Book II, Prosa 1

Dame Philosophy instructs Boethius on the nature of Fortune

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THEN for a while she held her peace. But when her silence, so discreet,
made my thoughts to cease from straying, she thus began to speak: 'If I
have thoroughly learned the causes and the manner of your sickness, your
former good fortune has so affected you that you are being consumed by
longing for it. The change of one of her this alone has overturned your
peace of mind through your own imagination. I understand the varied
disguises of that unnatural state. I know how Fortune is ever most friendly
and alluring to those whom she strives to deceive, until she overwhelms
them with grief beyond bearing, by deserting them when least expected. If
you recall her nature, her ways, or her deserts, you will see that you
never had in her, nor have lost with her, aught that was lovely. Yet, I
think, I shall not need great labour to recall this to your memory. For
then too, when she was at your side with all her flattery, you were wont to
reproach her in strong and manly terms; and to revile her with the opinions
that you had gathered in worship of me with my favoured ones. But no sudden
change of outward affairs can ever come without some upheaval in the mind.
Thus has it followed

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that you, like others, have fallen somewhat away from your calm peace of
mind. But it is time now for you to make trial of some gentle and pleasant
draught, which by reaching your inmost parts shall prepare the way for yet
stronger healing draughts. Try therefore the assuring influence of gentle
argument which keeps its straight path only when it holds fast to my
instructions. And with this art of orators let my handmaid, the art of
song, lend her aid in chanting light or weighty harmonies as we desire.

'What is it, mortal man, that has cast you down into grief and mourning?
You have seen something unwonted, it would seem, something strange to you.
But if you think that Fortune has changed towards you, you are wrong. These
are ever her ways: this is her very nature. She has with you preserved her
own constancy by her very change. She was ever changeable at the time when
she smiled upon you, when she was mocking you with the allurements of false
good fortune. You have discovered both the different faces of the blind
goddess. To the eyes of others she is veiled in part: to you she has made
herself wholly known. If you find her welcome, make use of her ways, and so
make no complaining. If she fills you with horror by her treachery, treat
her with despite; thrust her away from you, for she tempts you to your
ruin. For though she is the cause of this great trouble for you, she ought
to have been the subject of

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calmness and peace. For no man can ever make himself sure that she will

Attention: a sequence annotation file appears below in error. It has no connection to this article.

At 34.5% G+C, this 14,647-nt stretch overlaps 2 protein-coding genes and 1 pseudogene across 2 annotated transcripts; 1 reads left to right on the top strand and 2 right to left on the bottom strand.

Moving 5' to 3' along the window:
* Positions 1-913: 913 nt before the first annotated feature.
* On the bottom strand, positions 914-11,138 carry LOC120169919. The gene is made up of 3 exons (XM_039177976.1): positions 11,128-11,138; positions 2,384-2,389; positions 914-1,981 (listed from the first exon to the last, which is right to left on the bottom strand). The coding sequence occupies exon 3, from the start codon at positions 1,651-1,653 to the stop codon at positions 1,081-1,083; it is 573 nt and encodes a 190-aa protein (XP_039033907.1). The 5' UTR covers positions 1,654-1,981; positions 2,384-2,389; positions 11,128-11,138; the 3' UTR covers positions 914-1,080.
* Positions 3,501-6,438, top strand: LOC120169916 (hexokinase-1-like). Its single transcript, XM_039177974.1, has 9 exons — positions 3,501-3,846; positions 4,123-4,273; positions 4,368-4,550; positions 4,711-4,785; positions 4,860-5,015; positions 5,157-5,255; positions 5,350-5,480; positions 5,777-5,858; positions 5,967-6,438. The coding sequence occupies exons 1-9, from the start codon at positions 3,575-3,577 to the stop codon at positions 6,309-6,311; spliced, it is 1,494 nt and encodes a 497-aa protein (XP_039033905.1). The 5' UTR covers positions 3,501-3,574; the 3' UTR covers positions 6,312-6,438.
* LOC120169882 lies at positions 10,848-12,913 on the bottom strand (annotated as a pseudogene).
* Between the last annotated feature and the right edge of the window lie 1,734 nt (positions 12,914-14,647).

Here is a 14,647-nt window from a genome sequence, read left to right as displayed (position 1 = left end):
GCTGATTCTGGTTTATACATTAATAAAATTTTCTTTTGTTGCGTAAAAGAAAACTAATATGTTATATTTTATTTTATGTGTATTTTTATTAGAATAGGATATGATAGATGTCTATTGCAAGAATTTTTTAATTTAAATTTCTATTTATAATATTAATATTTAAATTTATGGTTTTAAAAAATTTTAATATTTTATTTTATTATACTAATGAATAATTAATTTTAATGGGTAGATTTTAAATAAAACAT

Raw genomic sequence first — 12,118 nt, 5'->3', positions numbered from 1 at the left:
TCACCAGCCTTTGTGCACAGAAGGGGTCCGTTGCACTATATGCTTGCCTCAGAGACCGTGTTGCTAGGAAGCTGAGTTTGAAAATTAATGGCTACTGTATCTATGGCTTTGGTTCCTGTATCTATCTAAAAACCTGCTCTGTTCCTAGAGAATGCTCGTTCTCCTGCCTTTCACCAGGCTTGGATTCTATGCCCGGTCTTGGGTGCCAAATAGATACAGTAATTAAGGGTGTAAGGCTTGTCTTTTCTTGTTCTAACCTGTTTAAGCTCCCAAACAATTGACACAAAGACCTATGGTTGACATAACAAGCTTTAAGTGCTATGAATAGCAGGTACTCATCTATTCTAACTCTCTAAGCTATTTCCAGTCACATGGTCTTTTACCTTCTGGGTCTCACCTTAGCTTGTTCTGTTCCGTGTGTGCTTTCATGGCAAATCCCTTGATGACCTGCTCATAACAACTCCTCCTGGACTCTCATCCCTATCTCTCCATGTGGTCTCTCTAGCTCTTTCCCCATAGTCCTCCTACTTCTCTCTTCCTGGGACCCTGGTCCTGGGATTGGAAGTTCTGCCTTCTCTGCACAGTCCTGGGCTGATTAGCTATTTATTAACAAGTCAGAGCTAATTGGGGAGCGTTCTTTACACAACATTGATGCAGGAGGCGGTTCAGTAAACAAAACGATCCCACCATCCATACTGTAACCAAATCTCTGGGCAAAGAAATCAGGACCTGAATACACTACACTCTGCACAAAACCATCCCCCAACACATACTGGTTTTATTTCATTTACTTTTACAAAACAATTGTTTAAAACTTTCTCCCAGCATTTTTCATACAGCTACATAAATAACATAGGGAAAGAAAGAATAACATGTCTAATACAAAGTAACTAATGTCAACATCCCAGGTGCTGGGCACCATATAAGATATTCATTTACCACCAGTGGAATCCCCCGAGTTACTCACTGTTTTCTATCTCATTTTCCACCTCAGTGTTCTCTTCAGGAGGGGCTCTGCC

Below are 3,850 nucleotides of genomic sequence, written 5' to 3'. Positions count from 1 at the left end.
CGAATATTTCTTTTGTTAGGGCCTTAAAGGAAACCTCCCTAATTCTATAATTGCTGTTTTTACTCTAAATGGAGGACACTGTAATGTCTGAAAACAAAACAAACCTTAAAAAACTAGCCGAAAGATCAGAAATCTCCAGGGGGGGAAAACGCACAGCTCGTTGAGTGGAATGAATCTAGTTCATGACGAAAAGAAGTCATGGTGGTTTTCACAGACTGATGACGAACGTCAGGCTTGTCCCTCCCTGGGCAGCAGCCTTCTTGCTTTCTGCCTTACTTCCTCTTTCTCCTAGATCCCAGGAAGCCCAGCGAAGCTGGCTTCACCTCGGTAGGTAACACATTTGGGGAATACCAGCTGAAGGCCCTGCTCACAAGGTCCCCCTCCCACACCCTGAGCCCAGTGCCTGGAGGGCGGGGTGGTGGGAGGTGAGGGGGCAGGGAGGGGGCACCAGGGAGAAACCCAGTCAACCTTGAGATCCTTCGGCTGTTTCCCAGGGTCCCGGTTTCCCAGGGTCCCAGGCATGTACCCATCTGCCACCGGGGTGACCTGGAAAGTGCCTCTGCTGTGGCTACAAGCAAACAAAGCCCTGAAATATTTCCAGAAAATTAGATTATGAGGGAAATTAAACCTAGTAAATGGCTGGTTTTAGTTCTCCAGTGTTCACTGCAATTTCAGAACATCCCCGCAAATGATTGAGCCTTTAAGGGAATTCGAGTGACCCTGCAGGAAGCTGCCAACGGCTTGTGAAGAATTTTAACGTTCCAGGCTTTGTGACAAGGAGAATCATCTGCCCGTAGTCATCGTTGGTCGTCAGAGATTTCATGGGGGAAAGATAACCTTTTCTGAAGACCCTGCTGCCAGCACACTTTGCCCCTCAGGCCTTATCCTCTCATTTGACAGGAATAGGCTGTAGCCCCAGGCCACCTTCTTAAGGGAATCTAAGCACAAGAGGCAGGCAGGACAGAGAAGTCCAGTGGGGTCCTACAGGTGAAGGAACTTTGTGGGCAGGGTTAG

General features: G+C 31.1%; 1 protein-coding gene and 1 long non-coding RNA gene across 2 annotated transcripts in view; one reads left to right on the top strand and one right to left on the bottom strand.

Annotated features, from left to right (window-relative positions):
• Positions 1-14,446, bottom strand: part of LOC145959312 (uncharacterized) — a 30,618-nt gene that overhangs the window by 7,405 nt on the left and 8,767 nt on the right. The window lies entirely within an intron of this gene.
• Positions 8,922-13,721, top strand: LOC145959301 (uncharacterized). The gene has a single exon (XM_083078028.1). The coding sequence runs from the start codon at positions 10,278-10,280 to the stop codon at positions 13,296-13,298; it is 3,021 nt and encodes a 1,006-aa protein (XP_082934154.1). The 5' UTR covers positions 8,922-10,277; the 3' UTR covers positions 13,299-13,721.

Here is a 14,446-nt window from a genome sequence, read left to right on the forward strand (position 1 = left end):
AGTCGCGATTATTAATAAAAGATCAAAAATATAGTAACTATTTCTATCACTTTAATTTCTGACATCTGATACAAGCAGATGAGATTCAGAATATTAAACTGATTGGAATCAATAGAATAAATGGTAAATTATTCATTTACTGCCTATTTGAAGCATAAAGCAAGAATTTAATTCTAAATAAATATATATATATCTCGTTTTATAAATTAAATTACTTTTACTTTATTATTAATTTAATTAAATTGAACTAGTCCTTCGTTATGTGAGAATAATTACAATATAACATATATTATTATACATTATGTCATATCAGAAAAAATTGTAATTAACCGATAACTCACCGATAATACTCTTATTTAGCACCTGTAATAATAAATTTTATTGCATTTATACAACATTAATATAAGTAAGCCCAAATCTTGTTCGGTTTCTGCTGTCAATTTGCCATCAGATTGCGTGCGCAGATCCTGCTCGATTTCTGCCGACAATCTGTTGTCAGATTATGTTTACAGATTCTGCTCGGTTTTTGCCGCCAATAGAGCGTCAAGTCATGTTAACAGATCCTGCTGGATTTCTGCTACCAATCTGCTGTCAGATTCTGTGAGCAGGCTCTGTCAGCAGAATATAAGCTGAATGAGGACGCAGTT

never desert him, and thus has she deserted you. Do you reckon such
happiness to be prized, which is sure to pass away? Is good fortune dear to
you, which is with you for a time and is not sure to stay, and which is
sure to bring you unhappiness when it is gone? But seeing that it cannot be
stayed at will, and that when it flees away it leaves misery behind, what
is such a fleeting thing but a sign of coming misery? Nor should it ever
satisfy any man to look only at that which is placed before his eyes.
Prudence takes measure of the results to come from all things. The very
changeableness of good and bad makes Fortune's threats no more fearful, nor
her smiles to be desired. And lastly, when you have once put your neck
beneath the yoke of Fortune, you must with steadfast heart bear whatever
comes to pass within her realm. But if you would dictate the law by which
she whom you have freely chosen to be your mistress must stay or go, surely
you will be acting without justification; and your very impatience will
make more bitter a lot which you cannot change. If you set your sails
before the wind, will you not move forward whither the wind drives you, not
whither your will may choose to go? If you intrust your seed to the furrow,
will you not weigh the rich years and the barren against each other? You
have given yourself over to Fortune`s rule, and you must bow yourself to

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your mistress`s ways. Are you trying to stay the force of her turning
wheel? Ah! dull-witted mortal, if Fortune begin to stay still, she is no
longer Fortune.

Book II, Metrum 1 [Dame Fortune and her wheel.]

'As thus she turns her wheel of chance with haughty hand, and presses on
like the surge of Euripus's tides, fortune now tramples fiercely on a
fearsome king, and now deceives no less a conquered man by raising from the
ground his humbled face. She hears no wretch's cry, she heeds no tears, but
wantonly she mocks the sorrow which her cruelty has made. This is her
sport: thus she proves her power; if in the selfsame hour one man is raised
to happiness, and cast down in despair, `tis thus she shews her might.

Translated by: W.V. Cooper, J.M. Dent and Company. London, 1902.